A supernova explosion can leave a fast rotating, highly magnetized neutron star (commonly referred to as pulsar) behind. The rotation and inclined magnetic field which is co-rotating with the pulsar, lead to the formation of a complex magnetosphere which is filled with plasma.
It is still not clear in all details how the radiation which is observed across the entire electromagnetic spectrum from radio wavelengths all the way up to gamma-rays is generated.
From observations we know that pulsed emission from subsequent rotations can look very different, providing evidence for the dynamic nature of the magnetosphere and reason to study the properties of single pulses. A small fraction of the single pulses observed at radio wavelengths is much more energetic than the observed regular emission.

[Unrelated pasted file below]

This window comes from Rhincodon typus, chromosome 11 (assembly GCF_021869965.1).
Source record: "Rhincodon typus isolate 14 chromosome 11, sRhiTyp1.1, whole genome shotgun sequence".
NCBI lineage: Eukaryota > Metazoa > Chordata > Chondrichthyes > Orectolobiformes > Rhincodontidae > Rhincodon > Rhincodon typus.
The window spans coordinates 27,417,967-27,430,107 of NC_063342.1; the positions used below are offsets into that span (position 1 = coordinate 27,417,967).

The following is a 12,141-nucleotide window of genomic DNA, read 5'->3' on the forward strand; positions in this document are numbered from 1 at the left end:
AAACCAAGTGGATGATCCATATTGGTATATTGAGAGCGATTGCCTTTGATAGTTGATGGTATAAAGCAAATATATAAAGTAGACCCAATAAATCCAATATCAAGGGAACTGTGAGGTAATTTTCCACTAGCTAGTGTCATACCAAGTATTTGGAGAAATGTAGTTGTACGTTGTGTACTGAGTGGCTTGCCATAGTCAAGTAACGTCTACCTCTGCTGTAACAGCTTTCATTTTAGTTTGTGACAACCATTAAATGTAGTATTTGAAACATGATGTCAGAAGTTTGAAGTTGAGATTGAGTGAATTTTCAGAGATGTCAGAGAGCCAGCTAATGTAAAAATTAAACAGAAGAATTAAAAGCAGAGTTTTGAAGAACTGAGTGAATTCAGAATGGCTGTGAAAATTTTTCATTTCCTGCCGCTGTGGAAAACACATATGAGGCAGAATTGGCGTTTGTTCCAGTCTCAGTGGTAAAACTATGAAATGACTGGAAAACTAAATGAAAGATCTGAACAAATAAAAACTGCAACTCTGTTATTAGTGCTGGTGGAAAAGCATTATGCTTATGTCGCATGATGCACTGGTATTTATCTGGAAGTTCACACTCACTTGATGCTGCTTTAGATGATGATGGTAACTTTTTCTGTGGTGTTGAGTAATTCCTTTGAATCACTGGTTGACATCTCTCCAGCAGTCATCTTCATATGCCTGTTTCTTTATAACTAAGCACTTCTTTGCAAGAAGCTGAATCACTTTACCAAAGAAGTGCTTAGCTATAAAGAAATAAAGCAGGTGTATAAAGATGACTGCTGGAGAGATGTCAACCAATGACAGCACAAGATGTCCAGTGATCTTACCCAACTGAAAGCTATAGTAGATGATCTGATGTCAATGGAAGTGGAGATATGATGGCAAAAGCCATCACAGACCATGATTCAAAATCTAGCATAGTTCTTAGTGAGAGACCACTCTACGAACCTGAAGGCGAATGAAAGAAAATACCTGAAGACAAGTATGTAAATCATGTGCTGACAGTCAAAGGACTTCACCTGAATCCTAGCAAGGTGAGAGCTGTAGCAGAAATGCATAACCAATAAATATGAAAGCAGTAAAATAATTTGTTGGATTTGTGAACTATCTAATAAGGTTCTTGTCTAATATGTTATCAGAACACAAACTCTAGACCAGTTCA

Such pulses are referred to as giant pulses and exhibit interesting observational features such as extreme brightness temperatures, durations shorter than the time resolution of the best telescopes, complicated polarization properties and dynamic spectra.
Their properties suggest that the corresponding emission regions must be very small and their high energies give rise to the exciting possibility to see connections between giant pulses at radio wavelengths and pulsar emission at higher energies.
In this talk I will give an overview of the multiwavelength characteristics of the Crab pulsar which have lead to numerous observational studies and many still open questions.